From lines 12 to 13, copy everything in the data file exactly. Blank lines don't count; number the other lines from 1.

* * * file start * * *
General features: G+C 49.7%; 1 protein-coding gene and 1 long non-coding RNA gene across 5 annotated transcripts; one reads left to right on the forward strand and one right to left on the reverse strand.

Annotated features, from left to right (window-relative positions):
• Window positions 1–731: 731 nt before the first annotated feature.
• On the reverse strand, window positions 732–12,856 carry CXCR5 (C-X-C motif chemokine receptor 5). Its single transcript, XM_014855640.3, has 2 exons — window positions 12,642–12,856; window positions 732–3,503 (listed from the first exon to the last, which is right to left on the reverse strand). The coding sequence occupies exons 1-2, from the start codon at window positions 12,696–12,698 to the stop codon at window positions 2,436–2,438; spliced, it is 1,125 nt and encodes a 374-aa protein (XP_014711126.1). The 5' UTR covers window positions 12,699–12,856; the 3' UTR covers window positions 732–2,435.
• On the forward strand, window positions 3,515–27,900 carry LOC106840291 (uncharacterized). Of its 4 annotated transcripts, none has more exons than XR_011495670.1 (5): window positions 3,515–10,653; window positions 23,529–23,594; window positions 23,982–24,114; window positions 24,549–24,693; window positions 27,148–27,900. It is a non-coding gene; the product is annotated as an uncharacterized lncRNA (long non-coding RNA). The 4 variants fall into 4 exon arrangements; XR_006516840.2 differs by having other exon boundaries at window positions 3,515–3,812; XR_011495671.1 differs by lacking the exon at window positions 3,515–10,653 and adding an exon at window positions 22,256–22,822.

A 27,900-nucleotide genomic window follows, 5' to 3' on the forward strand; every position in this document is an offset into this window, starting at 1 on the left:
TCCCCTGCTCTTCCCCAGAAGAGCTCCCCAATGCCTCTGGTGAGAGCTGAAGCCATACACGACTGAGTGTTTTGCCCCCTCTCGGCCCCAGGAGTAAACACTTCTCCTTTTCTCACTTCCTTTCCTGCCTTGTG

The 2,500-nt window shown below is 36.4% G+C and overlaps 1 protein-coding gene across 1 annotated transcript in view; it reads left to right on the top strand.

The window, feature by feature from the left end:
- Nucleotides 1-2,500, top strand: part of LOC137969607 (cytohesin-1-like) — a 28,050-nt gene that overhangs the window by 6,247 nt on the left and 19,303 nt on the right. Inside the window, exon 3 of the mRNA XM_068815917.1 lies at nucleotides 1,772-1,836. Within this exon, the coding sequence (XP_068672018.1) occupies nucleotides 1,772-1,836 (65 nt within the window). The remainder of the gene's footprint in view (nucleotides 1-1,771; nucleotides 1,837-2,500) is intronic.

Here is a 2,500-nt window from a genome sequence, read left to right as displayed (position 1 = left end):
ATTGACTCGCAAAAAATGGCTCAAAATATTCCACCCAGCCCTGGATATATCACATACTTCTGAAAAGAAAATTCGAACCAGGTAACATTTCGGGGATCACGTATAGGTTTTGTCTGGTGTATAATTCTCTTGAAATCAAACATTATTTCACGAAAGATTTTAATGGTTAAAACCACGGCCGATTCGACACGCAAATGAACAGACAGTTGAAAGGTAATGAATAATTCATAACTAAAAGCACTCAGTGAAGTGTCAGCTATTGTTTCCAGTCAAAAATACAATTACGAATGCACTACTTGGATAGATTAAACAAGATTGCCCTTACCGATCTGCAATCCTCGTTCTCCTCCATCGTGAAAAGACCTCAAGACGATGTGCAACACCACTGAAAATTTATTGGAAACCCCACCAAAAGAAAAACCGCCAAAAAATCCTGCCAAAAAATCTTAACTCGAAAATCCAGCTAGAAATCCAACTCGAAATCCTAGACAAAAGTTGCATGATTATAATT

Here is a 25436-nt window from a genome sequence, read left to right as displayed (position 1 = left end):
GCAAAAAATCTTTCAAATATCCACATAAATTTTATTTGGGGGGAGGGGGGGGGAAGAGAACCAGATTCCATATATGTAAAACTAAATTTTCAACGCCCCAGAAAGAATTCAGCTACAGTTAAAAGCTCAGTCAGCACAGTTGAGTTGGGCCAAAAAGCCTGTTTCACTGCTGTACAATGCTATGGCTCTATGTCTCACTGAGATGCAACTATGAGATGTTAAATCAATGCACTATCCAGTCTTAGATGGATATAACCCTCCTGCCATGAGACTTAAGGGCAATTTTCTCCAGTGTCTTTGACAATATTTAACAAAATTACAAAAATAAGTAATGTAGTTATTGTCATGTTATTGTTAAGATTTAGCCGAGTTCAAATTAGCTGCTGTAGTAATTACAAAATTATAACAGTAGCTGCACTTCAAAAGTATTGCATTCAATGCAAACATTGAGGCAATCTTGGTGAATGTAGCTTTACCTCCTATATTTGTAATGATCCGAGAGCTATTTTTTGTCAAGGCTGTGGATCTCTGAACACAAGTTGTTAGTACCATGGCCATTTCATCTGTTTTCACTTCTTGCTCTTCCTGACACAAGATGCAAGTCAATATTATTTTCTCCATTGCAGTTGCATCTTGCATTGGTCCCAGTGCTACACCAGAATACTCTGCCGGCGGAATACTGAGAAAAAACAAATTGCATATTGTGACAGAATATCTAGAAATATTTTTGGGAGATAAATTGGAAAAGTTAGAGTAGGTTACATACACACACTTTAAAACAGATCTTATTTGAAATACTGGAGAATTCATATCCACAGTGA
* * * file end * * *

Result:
ATTGACTCGCAAAAAATGGCTCAAAATATTCCACCCAGCCCTGGATATATCACATACTTCTGAAAAGAAAATTCGAACCAGGTAACATTTCGGGGATCACGTATAGGTTTTGTCTGGTGTATAATTCTCTTGAAATCAAACATTATTTCACGAAAGATTTTAATGGTTAAAACCACGGCCGATTCGACACGCAAATGAACAGACAGTTGAAAGGTAATGAATAATTCATAACTAAAAGCACTCAGTGAAGTGTCAGCTATTGTTTCCAGTCAAAAATACAATTACGAATGCACTACTTGGATAGATTAAACAAGATTGCCCTTACCGATCTGCAATCCTCGTTCTCCTCCATCGTGAAAAGACCTCAAGACGATGTGCAACACCACTGAAAATTTATTGGAAACCCCACCAAAAGAAAAACCGCCAAAAAATCCTGCCAAAAAATCTTAACTCGAAAATCCAGCTAGAAATCCAACTCGAAATCCTAGACAAAAGTTGCATGATTATAATT

Here is a 25436-nt window from a genome sequence, read left to right as displayed (position 1 = left end):